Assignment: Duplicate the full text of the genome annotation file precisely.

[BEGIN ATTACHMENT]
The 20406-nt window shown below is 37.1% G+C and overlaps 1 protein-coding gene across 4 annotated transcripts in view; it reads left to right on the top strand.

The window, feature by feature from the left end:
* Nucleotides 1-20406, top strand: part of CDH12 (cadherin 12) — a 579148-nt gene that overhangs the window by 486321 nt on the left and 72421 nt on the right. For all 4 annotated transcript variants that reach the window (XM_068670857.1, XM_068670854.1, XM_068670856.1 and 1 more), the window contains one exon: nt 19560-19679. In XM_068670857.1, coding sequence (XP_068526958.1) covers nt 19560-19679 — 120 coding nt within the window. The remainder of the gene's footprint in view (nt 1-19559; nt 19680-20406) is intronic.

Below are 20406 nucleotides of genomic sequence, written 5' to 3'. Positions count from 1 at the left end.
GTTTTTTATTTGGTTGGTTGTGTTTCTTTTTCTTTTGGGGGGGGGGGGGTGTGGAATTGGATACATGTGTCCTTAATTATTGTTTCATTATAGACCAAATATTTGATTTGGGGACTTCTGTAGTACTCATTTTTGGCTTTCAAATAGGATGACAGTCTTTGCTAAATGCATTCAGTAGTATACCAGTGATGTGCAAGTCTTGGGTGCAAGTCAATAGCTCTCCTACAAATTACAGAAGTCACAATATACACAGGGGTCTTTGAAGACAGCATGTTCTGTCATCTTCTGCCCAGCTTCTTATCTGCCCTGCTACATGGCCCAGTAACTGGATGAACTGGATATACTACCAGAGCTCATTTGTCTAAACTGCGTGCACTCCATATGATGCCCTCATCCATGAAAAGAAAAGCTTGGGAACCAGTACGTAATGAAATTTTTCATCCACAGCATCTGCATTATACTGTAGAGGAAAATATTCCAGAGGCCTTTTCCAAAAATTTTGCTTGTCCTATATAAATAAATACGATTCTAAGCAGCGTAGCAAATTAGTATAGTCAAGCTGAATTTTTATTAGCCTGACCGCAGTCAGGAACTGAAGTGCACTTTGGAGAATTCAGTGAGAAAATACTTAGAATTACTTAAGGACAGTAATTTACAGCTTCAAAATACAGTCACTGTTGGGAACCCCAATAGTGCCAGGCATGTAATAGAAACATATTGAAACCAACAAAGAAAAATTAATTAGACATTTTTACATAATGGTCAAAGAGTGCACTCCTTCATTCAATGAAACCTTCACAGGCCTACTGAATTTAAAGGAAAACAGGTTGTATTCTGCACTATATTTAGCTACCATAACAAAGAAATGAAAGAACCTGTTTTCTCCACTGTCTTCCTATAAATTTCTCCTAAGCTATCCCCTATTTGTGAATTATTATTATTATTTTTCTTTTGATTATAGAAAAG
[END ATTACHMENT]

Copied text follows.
The 20406-nt window shown below is 37.1% G+C and overlaps 1 protein-coding gene across 4 annotated transcripts in view; it reads left to right on the top strand.

The window, feature by feature from the left end:
* Nucleotides 1-20406, top strand: part of CDH12 (cadherin 12) — a 579148-nt gene that overhangs the window by 486321 nt on the left and 72421 nt on the right. For all 4 annotated transcript variants that reach the window (XM_068670857.1, XM_068670854.1, XM_068670856.1 and 1 more), the window contains one exon: nt 19560-19679. In XM_068670857.1, coding sequence (XP_068526958.1) covers nt 19560-19679 — 120 coding nt within the window. The remainder of the gene's footprint in view (nt 1-19559; nt 19680-20406) is intronic.

Below are 20406 nucleotides of genomic sequence, written 5' to 3'. Positions count from 1 at the left end.
GTTTTTTATTTGGTTGGTTGTGTTTCTTTTTCTTTTGGGGGGGGGGGGGTGTGGAATTGGATACATGTGTCCTTAATTATTGTTTCATTATAGACCAAATATTTGATTTGGGGACTTCTGTAGTACTCATTTTTGGCTTTCAAATAGGATGACAGTCTTTGCTAAATGCATTCAGTAGTATACCAGTGATGTGCAAGTCTTGGGTGCAAGTCAATAGCTCTCCTACAAATTACAGAAGTCACAATATACACAGGGGTCTTTGAAGACAGCATGTTCTGTCATCTTCTGCCCAGCTTCTTATCTGCCCTGCTACATGGCCCAGTAACTGGATGAACTGGATATACTACCAGAGCTCATTTGTCTAAACTGCGTGCACTCCATATGATGCCCTCATCCATGAAAAGAAAAGCTTGGGAACCAGTACGTAATGAAATTTTTCATCCACAGCATCTGCATTATACTGTAGAGGAAAATATTCCAGAGGCCTTTTCCAAAAATTTTGCTTGTCCTATATAAATAAATACGATTCTAAGCAGCGTAGCAAATTAGTATAGTCAAGCTGAATTTTTATTAGCCTGACCGCAGTCAGGAACTGAAGTGCACTTTGGAGAATTCAGTGAGAAAATACTTAGAATTACTTAAGGACAGTAATTTACAGCTTCAAAATACAGTCACTGTTGGGAACCCCAATAGTGCCAGGCATGTAATAGAAACATATTGAAACCAACAAAGAAAAATTAATTAGACATTTTTACATAATGGTCAAAGAGTGCACTCCTTCATTCAATGAAACCTTCACAGGCCTACTGAATTTAAAGGAAAACAGGTTGTATTCTGCACTATATTTAGCTACCATAACAAAGAAATGAAAGAACCTGTTTTCTCCACTGTCTTCCTATAAATTTCTCCTAAGCTATCCCCTATTTGTGAATTATTATTATTATTTTTCTTTTGATTATAGAAAAG